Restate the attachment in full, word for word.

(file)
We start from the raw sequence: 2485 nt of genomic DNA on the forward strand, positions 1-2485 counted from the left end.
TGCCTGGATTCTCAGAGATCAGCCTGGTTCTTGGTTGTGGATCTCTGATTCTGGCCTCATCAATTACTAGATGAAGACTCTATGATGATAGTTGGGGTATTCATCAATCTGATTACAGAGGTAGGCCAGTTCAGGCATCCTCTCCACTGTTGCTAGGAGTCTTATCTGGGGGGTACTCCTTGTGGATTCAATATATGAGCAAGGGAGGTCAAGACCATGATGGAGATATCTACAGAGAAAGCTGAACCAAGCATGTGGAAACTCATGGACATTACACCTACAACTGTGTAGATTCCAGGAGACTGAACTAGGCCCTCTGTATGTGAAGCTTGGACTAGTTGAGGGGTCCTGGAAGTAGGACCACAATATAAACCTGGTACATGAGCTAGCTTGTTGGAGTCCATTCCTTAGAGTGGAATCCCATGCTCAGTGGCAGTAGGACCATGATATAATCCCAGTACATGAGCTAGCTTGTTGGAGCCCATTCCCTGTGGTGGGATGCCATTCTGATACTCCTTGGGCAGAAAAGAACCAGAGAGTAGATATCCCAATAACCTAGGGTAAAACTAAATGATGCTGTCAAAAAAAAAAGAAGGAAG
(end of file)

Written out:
We start from the raw sequence: 2485 nt of genomic DNA on the forward strand, positions 1-2485 counted from the left end.
TGCCTGGATTCTCAGAGATCAGCCTGGTTCTTGGTTGTGGATCTCTGATTCTGGCCTCATCAATTACTAGATGAAGACTCTATGATGATAGTTGGGGTATTCATCAATCTGATTACAGAGGTAGGCCAGTTCAGGCATCCTCTCCACTGTTGCTAGGAGTCTTATCTGGGGGGTACTCCTTGTGGATTCAATATATGAGCAAGGGAGGTCAAGACCATGATGGAGATATCTACAGAGAAAGCTGAACCAAGCATGTGGAAACTCATGGACATTACACCTACAACTGTGTAGATTCCAGGAGACTGAACTAGGCCCTCTGTATGTGAAGCTTGGACTAGTTGAGGGGTCCTGGAAGTAGGACCACAATATAAACCTGGTACATGAGCTAGCTTGTTGGAGTCCATTCCTTAGAGTGGAATCCCATGCTCAGTGGCAGTAGGACCATGATATAATCCCAGTACATGAGCTAGCTTGTTGGAGCCCATTCCCTGTGGTGGGATGCCATTCTGATACTCCTTGGGCAGAAAAGAACCAGAGAGTAGATATCCCAATAACCTAGGGTAAAACTAAATGATGCTGTCAAAAAAAAAAGAAGGAAG